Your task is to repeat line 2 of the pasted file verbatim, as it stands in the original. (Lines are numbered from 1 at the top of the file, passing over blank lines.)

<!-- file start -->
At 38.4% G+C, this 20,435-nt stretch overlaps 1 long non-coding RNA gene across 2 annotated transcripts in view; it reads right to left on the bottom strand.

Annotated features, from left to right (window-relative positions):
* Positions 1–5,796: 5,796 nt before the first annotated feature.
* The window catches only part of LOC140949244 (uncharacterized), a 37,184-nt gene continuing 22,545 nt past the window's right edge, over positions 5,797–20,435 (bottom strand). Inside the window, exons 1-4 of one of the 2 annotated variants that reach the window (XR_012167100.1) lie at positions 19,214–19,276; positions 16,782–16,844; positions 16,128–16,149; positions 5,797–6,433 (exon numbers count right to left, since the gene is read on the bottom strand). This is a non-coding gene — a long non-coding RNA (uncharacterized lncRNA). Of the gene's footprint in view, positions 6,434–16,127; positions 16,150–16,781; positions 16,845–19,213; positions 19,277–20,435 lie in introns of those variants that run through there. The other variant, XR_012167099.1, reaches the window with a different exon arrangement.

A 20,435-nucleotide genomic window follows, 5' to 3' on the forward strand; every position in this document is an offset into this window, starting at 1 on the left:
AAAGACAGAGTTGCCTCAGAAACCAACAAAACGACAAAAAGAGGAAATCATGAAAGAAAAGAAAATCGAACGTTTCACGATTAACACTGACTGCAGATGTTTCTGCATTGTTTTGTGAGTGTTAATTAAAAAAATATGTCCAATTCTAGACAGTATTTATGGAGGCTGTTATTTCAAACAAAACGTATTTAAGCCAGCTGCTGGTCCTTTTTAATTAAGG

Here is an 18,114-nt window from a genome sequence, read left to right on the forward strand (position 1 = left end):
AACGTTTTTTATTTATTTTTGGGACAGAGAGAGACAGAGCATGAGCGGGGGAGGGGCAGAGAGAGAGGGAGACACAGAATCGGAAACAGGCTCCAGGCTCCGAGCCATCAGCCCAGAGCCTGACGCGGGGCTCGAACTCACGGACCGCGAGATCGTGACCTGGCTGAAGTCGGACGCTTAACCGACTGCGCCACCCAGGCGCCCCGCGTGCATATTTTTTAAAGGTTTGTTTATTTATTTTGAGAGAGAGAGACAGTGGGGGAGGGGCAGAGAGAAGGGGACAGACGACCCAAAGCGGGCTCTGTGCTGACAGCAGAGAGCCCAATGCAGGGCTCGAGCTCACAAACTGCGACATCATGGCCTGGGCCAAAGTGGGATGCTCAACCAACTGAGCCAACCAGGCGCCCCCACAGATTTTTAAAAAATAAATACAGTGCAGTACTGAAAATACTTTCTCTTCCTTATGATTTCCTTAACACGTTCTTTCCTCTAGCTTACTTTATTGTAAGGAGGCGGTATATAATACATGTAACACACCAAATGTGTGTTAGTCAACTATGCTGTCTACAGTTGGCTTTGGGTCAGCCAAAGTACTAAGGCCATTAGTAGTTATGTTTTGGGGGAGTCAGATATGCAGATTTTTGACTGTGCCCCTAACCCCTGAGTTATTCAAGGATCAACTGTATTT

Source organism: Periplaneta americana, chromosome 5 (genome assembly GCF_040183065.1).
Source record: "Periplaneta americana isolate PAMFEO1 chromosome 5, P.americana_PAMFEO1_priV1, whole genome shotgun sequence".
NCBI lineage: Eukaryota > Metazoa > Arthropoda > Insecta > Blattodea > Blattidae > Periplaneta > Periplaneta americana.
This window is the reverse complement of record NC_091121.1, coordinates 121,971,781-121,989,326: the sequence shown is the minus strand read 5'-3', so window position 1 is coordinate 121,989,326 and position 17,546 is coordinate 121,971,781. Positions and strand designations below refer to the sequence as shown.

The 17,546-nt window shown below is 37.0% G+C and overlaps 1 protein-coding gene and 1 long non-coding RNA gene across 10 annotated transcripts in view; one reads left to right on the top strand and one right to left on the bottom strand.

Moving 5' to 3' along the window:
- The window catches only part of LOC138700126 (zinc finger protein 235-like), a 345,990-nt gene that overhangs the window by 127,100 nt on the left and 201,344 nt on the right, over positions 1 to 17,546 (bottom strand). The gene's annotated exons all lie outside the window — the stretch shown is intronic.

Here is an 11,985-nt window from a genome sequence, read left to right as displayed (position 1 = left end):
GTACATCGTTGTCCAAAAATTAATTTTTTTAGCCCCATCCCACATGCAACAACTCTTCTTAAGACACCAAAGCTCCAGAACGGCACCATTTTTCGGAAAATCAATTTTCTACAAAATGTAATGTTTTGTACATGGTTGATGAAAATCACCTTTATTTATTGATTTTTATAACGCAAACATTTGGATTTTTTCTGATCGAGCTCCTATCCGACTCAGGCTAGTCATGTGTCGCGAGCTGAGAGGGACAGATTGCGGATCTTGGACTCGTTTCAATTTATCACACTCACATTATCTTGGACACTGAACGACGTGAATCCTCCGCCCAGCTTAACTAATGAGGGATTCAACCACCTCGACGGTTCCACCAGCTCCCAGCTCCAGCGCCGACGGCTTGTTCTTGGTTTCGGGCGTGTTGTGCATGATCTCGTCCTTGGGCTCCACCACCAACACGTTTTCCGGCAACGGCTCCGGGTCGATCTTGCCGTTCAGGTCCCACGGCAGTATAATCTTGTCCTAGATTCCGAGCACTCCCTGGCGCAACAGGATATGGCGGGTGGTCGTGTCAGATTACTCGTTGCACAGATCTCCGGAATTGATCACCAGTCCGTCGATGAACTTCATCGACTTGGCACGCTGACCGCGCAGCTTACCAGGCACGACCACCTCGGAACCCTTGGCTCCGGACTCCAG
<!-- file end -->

Annotated features, from left to right (window-relative positions):